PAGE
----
Trans-Brazil trail raises hopes for future of Atlantic Forest

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People take photos as they walk along a hiking trail -part of a projected 8,000-kilometer trail across Brazil, which will be one of the losgest in the Americas- in Rio de Janeiro, Brazil, on July 21, 2019. -AFP

RIO DE JANEIRO - Luiz Pedreira walks with other hikers beneath the Atlantic Forest's thick canopy in Brazil, where an 8,000-kilometer trail stretching the full length of the country is being opened up.

He says he hopes that the creation of the trail, one of the world's longest, will raise awareness about the fragility of the forest -- long devastated by loggers and farmers, and now facing a renewed threat under President Jair Bolsonaro.

"If you don't know something, you don't value it," says Pedreira.

Inspired by long-distance tracks such as Canada's 24,000-kilometer Great Trail, the project will connect paths from the southern town of Chui on Brazil's border with Uruguay, to Oiapoque on its northern frontier with French Guiana.

The result will be a continuous coastal corridor for humans and animals.

Work is already under way on the trail, which has the backing of Brazil's environment and tourism ministries, but it could take years to complete.

"If you know something, if you are always in the forest, you will value it more," Pedreira tells AFP as he stands near a cliff offering 180-degree views of the heavily forested mountains and granite monoliths that divide Rio de Janeiro's neighborhoods.

"It allows people to connect to the forest."

Ranked by WWF as the second most diverse ecosystem on the planet after the Amazon, the Atlantic Forest -- or Mata Atlantica in Portuguese -- is teeming with thousands of plant and animal species.

When the Portuguese first arrived in Brazil in the early 16th century, the forest covered more than 1.3 million square kilometers -- an area roughly twice the size of France.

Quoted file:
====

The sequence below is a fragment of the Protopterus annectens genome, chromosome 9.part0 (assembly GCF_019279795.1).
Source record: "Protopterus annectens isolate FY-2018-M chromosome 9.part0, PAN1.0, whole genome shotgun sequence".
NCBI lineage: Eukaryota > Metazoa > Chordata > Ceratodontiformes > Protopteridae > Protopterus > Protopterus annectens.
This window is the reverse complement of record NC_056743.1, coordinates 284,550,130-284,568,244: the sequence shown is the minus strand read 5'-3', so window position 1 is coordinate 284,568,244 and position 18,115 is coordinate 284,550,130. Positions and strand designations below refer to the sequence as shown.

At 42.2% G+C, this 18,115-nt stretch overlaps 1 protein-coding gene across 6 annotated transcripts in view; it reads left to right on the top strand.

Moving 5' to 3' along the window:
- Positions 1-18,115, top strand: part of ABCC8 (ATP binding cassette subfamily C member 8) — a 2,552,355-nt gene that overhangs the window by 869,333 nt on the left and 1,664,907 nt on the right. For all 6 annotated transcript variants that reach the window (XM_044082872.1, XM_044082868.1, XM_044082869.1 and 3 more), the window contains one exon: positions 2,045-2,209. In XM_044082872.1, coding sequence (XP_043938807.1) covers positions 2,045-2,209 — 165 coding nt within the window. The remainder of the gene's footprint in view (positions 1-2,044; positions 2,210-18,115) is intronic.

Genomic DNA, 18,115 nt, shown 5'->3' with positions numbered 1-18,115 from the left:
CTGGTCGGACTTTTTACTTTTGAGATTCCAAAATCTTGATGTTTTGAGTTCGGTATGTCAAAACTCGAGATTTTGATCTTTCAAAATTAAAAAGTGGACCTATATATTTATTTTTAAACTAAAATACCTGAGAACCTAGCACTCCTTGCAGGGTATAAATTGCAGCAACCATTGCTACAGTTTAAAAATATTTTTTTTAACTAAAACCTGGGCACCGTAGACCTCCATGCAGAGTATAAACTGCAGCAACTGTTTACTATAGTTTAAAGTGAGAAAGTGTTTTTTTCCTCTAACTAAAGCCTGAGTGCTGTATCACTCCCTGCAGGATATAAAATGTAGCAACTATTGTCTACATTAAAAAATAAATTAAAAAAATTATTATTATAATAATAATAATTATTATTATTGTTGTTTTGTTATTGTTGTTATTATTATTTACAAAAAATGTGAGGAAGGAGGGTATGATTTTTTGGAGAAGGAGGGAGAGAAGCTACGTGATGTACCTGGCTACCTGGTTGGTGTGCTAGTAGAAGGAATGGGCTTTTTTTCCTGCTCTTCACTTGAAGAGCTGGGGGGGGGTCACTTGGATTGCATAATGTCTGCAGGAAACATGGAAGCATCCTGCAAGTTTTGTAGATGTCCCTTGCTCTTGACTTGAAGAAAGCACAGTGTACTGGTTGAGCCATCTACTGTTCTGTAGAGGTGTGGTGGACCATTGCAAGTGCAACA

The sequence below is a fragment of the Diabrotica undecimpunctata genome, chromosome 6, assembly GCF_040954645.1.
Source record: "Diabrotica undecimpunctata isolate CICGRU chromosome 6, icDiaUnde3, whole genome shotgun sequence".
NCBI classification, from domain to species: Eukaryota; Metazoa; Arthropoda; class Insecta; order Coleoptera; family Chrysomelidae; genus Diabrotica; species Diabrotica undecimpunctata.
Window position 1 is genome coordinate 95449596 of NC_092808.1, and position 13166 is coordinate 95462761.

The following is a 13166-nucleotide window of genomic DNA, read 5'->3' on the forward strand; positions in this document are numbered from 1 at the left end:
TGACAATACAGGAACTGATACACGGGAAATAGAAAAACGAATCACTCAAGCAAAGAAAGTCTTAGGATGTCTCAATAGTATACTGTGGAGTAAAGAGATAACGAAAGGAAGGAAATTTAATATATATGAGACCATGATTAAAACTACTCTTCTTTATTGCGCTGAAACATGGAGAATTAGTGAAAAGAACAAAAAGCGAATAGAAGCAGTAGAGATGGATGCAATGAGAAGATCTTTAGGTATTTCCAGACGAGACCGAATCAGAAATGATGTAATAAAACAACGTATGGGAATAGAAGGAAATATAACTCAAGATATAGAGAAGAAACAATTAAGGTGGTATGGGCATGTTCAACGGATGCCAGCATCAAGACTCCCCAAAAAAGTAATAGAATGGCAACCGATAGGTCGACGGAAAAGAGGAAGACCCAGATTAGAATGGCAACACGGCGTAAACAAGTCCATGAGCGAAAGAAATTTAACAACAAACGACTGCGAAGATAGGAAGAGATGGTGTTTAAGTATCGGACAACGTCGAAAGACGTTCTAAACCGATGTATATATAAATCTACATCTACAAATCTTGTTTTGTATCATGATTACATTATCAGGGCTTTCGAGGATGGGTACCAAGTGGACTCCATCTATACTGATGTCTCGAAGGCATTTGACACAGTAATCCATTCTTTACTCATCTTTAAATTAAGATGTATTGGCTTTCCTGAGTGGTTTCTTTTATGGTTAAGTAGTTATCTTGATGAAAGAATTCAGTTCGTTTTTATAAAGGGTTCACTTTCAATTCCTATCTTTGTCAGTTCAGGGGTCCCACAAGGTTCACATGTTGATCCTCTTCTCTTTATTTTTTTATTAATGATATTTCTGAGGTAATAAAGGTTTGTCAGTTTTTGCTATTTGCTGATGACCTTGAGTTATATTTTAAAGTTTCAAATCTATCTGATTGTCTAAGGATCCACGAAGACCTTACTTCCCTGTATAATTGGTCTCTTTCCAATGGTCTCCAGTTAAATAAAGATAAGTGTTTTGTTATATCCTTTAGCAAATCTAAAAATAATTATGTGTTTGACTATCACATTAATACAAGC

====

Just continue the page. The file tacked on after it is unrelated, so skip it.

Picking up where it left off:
Since then, however, nearly 90 percent of it has disappeared -- destroyed over centuries to make way for coffee plantations, sugar cane fields, mining, cattle grazing or cities.

While the rate of deforestation has slowed in recent years, according to SOS Mata Atlantica Foundation, there are fears that Bolsonaro's anti-environment rhetoric will reverse that trend.

Deforestation in the Amazon -- a rainforest seen as crucial to keeping climate change in check -- soared 278 percent year-on-year in July, according to the National Institute for Space Research (INPE).

That follows a 90 percent increase in June compared to the year prior -- figures Bolsonaro has called "lies" and which prompted the recent sacking of INPE chief Ricardo Galvao.

"Unfortunately, this government isn't very good for the environment," French businessman and long-time Rio resident Yves Lahure told AFP after finishing a six-hour hike on a trail that will form part of the coastal track.

But history shows the forest can be revived.

Much of the Atlantic Forest that envelops Rio was felled for coffee plantations in the 19th century, says Horacio Ragucci, president of the Brazilian Excursionist Center, as he leads a group along a dirt path made by slaves.

A water crisis forced then Brazilian emperor Dom Pedro II to seize the land and reforest it, creating what is today Tijuca National Park.

Ragucci says the number of people visiting the forest has increased over the past 10 years, many motivated to find a scenic spot to snap a selfie.

"Today, groups meet on Facebook and gather 50 people to do a trail," Ragucci tells AFP.

Brazil's authorities hope the long-distance track will draw more foreign travelers to the country -- already a tourist hotspot -- to generate much-needed revenue and jobs.

"While the US receives 307 million visitors to its parks every year, earning $17 billion, Brazil receives just over 10 million visitors and makes two billion reais ($500 million)," former tourism minister Vinicius Lummertz has lamented.

"This data makes no sense -- we need to take action."

The trajectory of the trail is still being finalized, as authorities try to persuade private landholders in the forest to allow hikers, runners and mountain bikers to pass through their properties. -AFP


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